Choosing the Cluster Type that's Right For You
Network load-balancing cluster models or cluster servers with a shared hard disk array: how to determine which kind of Windows 2000 server cluster meets your technical and business needs.
In part 1 of this series, Is a Server Cluster Right for Your Organization? , I introduce you to the concept behind server clustering, and explain some of the basic hardware and software requirements for establishing a server-clustering environment. In this article, I'll continue with the server cluster planning and explain how different types of cluster server environments are suited to various business environments.
|"Knowing what you're trying to accomplish before you start building a server cluster is a requirement from a technical standpoint, because of the various types of server clusters."|
What Do You Want To Accomplish?
A load-balancing cluster model is the least complex and least expensive type of clustering, because each server maintains its own independent copy of the files that contain the Web page. With the possible exception of a database that resides on a separate server outside of the cluster, no files are shared. If a server drops offline, the other servers in the cluster pick up the slack. Because there are no shared files, there's no danger of a failed server making critical data unavailable. As the demand on your Web server array grows, you can easily add more servers to the cluster. Each new server will have its own copy of your Web site and be linked into the network load-balancing service.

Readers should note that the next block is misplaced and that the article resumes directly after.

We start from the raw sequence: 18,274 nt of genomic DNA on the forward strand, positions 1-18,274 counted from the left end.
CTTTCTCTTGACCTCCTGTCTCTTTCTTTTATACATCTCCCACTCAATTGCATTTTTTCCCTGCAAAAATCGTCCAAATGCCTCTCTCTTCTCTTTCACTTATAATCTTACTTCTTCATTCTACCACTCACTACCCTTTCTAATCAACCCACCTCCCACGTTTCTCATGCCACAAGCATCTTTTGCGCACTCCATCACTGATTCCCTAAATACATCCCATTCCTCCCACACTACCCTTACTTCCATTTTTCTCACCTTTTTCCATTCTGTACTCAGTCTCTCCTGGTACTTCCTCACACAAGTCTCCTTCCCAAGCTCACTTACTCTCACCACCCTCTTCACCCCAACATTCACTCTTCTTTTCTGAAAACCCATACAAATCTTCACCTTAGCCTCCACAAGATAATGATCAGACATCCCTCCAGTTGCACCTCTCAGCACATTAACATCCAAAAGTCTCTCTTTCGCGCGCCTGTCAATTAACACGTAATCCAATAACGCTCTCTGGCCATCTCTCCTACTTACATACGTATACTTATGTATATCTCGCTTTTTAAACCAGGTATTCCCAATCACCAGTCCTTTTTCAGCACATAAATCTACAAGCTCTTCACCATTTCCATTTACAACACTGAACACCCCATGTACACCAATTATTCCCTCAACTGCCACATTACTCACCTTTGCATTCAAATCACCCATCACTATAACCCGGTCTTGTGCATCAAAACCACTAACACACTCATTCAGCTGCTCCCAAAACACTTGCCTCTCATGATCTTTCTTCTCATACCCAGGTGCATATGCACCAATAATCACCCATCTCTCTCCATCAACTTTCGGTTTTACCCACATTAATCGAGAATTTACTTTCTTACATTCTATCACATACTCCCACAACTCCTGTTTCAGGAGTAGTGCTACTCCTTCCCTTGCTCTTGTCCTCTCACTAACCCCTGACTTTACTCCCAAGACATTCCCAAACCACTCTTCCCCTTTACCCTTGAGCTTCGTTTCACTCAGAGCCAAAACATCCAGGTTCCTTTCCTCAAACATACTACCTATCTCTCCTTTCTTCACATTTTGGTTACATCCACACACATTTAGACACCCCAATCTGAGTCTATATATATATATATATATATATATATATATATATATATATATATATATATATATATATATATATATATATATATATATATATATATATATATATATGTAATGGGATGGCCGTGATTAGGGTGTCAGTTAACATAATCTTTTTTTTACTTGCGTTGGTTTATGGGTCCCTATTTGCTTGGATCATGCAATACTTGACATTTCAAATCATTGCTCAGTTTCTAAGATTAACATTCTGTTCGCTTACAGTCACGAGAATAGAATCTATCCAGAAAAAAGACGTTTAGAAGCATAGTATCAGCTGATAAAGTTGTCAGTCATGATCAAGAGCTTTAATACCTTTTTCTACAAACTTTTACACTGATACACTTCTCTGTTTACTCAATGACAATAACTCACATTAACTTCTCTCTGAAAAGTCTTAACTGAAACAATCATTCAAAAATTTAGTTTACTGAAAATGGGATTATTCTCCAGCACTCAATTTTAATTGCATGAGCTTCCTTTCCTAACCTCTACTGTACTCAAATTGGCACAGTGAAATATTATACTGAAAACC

Or your company might need a critical business application to be available 24 hours a day, 7 days a week. In a situation like this, you'd need much more complicated and expensive hardware than you would in the Web server situation I described earlier. You'd have to set up your cluster servers to share a common hard disk array. Because your servers share a disk array, this implementation can't be used for the technique in which each server has its own copy of the files. Instead, you'd have to set up the servers in such a way that the server any particular user utilizes for an application depends on which groups they belong to. If a user's assigned server were to fail, another server in the cluster could pick up the slack and respond to the user's request. Because all the servers in the cluster use the same hard disk array, there's no danger of a user losing access to a particular database record they're working on just because a server goes down.
Knowing what you're trying to accomplish before you start building a server cluster is a requirement from a technical standpoint, because of the various types of server clusters. Advanced planning is also a requirement from a business standpoint. In most of the companies that I've worked for, upper management tends to be a little afraid of computers. They often see new technology as expensive, unproven, and as a great opportunity to lose critical data and productivity during a crash. If you want to install a server cluster server in your organization, you'll usually end up having to convince the upper management that the server cluster isn't simply a expensive new toy for the IT department. To win your argument, you'll have to plan which type of server cluster is right for your environment so that you can explain to management how that type of clustering system can benefit your organization.
Now that you know what you're up against from a political and a technological standpoint, let's take a more technical look at the two major types of server clusters: the network load-balancing server and the full-blown server cluster. For the sake of clarity, I'll refer to these as NLB clusters and server clusters for the duration of the article.